Sights and sounds

Picture This… Film Festival returns

Two realities strike Sheryl Lenthall the longtime festival director of Picture This… Film Festival as odd. Firstly far more people outside of Calgary know about the three-day festival even though it’s been hosted annually in the city for 13 years. “I attended a festival in Liverpool” she says. “And I was stunned at the number of people who heard that someone from Picture This… was going to be there and came over and introduced themselves. Every year in Calgary people will come up to me and say ‘never heard of it.’”

But secondly and a touch more disturbing is the presumption that the festival will be a downer because the films screened are either about or made by people living with disabilities. Kind of a bizarre assumption no? (If it doesn’t strike you as strange just substitute another historically oppressed group in for “disability.” Odds are it comes across as racist/sexist/homophobic.)

“I have been told that people have expected it to be very depressing. I ask ‘Would another film festival be depressing?’ A lot of other film festivals play the films we play. That’s a huge thing is the constant trying to convince people that it’s good films good stories.”

And Picture This… has indeed shown good films over the past dozen years. Selections span five genres — animation documentary drama education and performance — with a wide array of lengths and moods. Some movies previously shown at the festival have gone on to be shown on CBC. One even won an Oscar.

“Over the years I’ve seen an evolution: the films are more sophisticated” Lenthall notes. “We’ve had films from — with the exception of Antarctica which someone keeps reminding me — every continent. It kind of makes the world a small place. You can do a tour around the world in an afternoon in the middle of February in Calgary.”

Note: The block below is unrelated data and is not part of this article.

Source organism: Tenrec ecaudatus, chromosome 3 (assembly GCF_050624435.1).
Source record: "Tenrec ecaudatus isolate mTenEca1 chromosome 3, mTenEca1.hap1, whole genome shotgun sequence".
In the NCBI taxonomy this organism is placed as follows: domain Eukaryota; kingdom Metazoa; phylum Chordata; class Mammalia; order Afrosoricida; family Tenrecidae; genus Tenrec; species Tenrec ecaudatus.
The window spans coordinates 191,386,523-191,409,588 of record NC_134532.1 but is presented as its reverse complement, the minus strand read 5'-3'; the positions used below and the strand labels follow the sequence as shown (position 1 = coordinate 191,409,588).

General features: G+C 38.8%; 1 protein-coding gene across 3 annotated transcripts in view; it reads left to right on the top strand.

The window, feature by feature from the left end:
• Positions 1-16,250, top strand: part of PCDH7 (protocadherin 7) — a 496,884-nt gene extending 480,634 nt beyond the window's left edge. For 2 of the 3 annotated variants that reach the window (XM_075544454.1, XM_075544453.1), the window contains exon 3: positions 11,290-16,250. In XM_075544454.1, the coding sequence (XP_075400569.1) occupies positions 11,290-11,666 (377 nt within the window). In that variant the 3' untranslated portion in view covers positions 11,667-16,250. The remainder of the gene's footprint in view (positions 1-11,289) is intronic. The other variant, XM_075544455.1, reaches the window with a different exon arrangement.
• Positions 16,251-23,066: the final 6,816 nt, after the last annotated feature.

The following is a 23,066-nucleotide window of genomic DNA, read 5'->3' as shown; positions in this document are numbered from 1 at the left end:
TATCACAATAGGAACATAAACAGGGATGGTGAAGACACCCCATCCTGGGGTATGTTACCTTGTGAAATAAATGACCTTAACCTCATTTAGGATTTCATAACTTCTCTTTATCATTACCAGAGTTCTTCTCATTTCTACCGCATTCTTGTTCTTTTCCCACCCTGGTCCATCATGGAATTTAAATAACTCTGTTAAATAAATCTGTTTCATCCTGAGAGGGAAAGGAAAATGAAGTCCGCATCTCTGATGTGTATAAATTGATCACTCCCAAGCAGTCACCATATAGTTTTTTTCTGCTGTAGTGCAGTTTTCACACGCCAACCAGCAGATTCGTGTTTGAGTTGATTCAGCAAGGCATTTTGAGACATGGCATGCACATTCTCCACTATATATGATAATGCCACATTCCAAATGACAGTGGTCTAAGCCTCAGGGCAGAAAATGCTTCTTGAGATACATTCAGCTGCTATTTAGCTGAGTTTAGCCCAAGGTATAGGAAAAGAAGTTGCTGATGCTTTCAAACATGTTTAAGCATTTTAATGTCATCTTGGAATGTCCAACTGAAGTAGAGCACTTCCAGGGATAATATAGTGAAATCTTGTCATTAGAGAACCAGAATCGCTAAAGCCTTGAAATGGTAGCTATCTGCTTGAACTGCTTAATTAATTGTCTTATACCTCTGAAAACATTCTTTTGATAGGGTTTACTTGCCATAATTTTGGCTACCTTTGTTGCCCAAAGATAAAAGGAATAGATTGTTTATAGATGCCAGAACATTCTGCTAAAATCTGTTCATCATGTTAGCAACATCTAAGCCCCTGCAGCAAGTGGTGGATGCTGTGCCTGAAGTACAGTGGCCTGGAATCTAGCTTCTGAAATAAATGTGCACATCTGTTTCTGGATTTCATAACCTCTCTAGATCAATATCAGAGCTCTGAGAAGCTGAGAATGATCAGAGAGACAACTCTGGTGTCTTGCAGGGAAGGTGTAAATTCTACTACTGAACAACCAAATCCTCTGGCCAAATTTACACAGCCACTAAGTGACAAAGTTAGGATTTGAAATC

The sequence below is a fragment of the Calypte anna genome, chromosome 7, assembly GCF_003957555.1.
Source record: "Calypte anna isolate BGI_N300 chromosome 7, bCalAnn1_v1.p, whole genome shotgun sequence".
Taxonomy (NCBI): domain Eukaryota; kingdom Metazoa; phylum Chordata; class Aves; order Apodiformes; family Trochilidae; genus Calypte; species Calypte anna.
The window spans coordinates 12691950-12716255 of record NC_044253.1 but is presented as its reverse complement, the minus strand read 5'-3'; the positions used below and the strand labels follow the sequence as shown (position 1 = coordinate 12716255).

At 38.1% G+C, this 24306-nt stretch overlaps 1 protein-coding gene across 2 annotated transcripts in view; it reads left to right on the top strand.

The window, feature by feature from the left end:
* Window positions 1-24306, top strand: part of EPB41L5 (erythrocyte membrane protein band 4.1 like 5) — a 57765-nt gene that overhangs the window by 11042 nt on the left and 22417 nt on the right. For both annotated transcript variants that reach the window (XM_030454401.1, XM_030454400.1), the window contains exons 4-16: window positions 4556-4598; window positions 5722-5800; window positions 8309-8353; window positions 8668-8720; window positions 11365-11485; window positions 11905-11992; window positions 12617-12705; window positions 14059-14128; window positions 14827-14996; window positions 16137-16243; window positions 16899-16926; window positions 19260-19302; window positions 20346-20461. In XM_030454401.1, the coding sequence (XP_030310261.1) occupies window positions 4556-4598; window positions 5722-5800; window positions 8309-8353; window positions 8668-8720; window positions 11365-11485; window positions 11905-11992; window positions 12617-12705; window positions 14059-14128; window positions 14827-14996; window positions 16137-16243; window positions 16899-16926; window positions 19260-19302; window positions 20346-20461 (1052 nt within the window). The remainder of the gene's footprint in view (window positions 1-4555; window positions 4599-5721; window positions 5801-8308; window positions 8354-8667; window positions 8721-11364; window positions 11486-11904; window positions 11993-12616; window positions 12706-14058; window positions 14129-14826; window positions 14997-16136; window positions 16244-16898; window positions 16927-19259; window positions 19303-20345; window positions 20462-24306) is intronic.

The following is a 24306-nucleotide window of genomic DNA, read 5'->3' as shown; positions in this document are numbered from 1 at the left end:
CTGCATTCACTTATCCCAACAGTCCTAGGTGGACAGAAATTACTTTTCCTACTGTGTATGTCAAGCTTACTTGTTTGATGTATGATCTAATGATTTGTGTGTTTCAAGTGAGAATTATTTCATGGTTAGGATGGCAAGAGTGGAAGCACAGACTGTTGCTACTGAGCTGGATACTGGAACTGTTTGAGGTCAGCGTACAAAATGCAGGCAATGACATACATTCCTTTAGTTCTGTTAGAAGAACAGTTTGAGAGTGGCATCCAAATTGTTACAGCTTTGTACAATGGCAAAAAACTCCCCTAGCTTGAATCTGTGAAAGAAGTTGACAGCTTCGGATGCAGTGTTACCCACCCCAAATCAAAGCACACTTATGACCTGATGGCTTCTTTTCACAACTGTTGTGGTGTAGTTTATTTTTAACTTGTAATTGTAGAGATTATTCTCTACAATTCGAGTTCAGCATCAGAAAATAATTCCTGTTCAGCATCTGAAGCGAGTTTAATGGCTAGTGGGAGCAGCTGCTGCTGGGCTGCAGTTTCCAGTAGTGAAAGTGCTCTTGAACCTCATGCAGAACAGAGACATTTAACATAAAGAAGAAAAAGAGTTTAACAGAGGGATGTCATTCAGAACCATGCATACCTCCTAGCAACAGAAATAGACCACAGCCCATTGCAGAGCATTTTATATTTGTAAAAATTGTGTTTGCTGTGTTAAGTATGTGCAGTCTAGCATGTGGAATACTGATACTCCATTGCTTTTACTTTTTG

It’s a tour designed with people living with disabilities in mind; from the festival’s inception the venue chosen has been wheelchair friendly including accessible washrooms and elevators. Incidentally that disqualified many of the old theatres in town. After beginning at Fort Calgary in 2001 films have since been screened in all four quadrants of the city. The southeast’s West Island College — right next to the Calgary Farmers’ Market — is serving as the venue for the latest iteration.

“It’s very diplomatic as we’re going into different parts of Calgary for a couple of years then moving on. I’d love to say this is completely deliberate” Lenthall says laughing (various issues ranging from faulty elevators to sun-saturated screens required the festival to move around).

Some of the films are also being accompanied by audio description a technique that details what’s happening on the screen; it’s a process that allows visually impaired folks to experience the films. The process to get the plan executed was a complex one. Until recently the “translation” process for audio description for Canada was only done in Ontario; it’s a specialized role with plenty of rules and regulations surrounding it.

But thanks to some connections Lenthall had in the U.K. (she takes a selection of Picture This… films to Oska Bright Film Festival in Brighton England every second year) she managed to wrangle together a whole program. Now people with sight impairments will be able to listen to films through headphones as others watch.

Such efforts are just further steps in making Picture This… an even more noteworthy event. Each year attendance numbers have either remained steady or increased. Some 70 entries were submitted for selection this time with around 30 making the cut (countries of origin include India Canada France China the Canary Islands Serbia and Uzbekistan).

“As long as we get entries we can keep going” Lenthall concludes. “I just want people to see films.”